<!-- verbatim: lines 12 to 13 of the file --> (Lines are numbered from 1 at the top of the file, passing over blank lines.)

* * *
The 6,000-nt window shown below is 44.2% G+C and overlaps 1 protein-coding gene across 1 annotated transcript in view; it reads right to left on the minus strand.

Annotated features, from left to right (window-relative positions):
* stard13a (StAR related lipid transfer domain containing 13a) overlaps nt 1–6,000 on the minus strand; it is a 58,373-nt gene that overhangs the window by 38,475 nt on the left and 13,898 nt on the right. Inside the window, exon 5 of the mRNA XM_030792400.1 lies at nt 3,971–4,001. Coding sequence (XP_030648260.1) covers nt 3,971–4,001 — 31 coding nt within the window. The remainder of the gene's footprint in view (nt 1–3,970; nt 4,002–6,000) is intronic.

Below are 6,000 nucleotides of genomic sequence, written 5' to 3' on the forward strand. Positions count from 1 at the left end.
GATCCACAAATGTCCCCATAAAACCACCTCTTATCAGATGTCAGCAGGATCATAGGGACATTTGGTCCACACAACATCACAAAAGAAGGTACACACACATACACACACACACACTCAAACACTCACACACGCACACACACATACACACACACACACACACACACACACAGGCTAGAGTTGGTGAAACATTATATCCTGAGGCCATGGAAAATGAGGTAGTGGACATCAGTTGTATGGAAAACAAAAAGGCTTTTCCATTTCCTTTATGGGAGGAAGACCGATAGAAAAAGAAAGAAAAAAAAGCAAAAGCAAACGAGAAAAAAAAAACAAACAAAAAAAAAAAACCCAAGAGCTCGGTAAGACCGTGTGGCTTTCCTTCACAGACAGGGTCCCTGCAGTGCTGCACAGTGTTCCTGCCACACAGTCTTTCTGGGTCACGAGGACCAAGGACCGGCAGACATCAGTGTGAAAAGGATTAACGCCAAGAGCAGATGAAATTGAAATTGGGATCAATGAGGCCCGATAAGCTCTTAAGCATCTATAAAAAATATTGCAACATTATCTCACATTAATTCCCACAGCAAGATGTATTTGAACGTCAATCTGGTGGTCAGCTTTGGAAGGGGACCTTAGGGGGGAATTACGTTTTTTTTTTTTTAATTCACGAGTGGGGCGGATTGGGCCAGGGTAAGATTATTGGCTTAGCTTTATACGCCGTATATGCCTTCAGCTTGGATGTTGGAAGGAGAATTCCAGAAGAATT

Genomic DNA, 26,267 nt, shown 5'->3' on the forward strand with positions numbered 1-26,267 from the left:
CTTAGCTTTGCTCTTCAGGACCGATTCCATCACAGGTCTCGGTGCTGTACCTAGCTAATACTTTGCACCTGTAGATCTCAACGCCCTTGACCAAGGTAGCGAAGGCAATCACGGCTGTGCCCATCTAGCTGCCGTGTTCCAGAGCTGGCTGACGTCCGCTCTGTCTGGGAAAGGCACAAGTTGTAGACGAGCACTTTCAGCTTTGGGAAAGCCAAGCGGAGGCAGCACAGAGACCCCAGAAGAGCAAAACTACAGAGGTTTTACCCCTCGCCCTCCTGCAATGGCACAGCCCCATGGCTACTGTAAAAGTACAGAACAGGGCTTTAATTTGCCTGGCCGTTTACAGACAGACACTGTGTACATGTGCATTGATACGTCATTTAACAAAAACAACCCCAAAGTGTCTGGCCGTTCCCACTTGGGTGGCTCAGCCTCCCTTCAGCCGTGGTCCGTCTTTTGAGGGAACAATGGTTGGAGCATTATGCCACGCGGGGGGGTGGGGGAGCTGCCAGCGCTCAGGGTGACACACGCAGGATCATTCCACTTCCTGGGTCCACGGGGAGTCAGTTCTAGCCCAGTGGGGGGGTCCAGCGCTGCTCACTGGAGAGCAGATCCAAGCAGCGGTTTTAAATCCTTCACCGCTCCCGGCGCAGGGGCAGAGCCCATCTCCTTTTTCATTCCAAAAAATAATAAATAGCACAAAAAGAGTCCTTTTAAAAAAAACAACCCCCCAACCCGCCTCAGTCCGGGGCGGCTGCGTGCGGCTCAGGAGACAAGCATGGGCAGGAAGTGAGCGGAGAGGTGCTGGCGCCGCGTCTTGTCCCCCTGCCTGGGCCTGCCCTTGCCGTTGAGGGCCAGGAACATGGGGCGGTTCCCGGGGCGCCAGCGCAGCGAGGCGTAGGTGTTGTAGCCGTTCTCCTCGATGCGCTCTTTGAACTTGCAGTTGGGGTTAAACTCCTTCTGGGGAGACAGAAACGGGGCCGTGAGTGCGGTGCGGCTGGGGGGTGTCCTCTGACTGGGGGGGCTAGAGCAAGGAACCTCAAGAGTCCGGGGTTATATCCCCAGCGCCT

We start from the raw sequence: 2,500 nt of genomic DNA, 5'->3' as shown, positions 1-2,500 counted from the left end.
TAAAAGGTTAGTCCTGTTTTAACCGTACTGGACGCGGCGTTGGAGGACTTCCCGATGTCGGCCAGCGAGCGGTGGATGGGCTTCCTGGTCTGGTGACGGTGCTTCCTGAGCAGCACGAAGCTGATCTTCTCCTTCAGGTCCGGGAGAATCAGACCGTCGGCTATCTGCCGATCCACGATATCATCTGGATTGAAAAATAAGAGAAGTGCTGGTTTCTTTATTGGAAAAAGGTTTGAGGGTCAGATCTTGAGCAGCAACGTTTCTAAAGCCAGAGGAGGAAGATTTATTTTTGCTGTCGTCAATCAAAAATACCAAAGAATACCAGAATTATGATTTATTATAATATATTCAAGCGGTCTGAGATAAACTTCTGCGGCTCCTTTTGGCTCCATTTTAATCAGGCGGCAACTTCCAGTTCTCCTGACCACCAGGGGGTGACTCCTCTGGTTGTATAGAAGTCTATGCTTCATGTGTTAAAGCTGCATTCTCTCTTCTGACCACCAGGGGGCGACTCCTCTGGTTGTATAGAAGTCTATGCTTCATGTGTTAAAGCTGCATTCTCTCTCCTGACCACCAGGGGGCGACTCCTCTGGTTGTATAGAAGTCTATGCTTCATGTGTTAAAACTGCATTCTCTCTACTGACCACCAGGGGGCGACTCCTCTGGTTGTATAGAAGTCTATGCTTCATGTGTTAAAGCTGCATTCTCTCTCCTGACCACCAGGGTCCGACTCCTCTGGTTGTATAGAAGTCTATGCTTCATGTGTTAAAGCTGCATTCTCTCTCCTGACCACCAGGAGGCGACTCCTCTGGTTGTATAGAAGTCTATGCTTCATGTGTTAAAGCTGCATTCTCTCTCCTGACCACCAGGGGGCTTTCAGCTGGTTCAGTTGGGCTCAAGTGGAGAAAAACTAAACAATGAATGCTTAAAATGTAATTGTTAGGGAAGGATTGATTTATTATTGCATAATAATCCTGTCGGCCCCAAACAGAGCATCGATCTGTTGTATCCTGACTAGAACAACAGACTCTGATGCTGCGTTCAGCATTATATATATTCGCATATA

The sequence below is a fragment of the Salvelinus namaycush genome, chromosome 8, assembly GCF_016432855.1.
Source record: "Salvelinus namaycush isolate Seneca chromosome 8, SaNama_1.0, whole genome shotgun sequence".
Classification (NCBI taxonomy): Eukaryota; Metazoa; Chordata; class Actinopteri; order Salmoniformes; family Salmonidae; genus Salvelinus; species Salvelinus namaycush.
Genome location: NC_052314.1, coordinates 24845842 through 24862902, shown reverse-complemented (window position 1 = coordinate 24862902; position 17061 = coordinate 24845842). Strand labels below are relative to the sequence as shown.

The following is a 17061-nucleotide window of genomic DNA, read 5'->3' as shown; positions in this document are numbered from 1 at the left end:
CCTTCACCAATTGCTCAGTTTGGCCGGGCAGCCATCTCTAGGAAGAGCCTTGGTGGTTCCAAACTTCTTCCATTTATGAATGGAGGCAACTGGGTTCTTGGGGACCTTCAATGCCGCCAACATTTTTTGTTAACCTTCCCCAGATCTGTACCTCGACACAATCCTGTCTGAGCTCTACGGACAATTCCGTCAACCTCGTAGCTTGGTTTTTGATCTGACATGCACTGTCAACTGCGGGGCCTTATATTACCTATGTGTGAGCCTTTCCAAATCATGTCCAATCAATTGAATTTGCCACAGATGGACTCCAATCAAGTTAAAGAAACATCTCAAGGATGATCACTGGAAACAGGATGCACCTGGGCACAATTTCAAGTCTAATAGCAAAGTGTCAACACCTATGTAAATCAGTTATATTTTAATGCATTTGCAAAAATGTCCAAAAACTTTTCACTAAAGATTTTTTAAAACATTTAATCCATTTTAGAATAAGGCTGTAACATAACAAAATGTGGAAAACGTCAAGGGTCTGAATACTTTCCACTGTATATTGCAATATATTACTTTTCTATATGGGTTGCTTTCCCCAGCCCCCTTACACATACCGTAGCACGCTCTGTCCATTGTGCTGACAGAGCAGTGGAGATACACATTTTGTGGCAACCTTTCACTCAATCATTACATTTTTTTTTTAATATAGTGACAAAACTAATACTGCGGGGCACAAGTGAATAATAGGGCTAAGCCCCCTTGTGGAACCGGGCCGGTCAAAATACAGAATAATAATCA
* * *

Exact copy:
Classification (NCBI taxonomy): Eukaryota; Metazoa; Chordata; class Actinopteri; order Salmoniformes; family Salmonidae; genus Salvelinus; species Salvelinus namaycush.
Genome location: NC_052314.1, coordinates 24845842 through 24862902, shown reverse-complemented (window position 1 = coordinate 24862902; position 17061 = coordinate 24845842). Strand labels below are relative to the sequence as shown.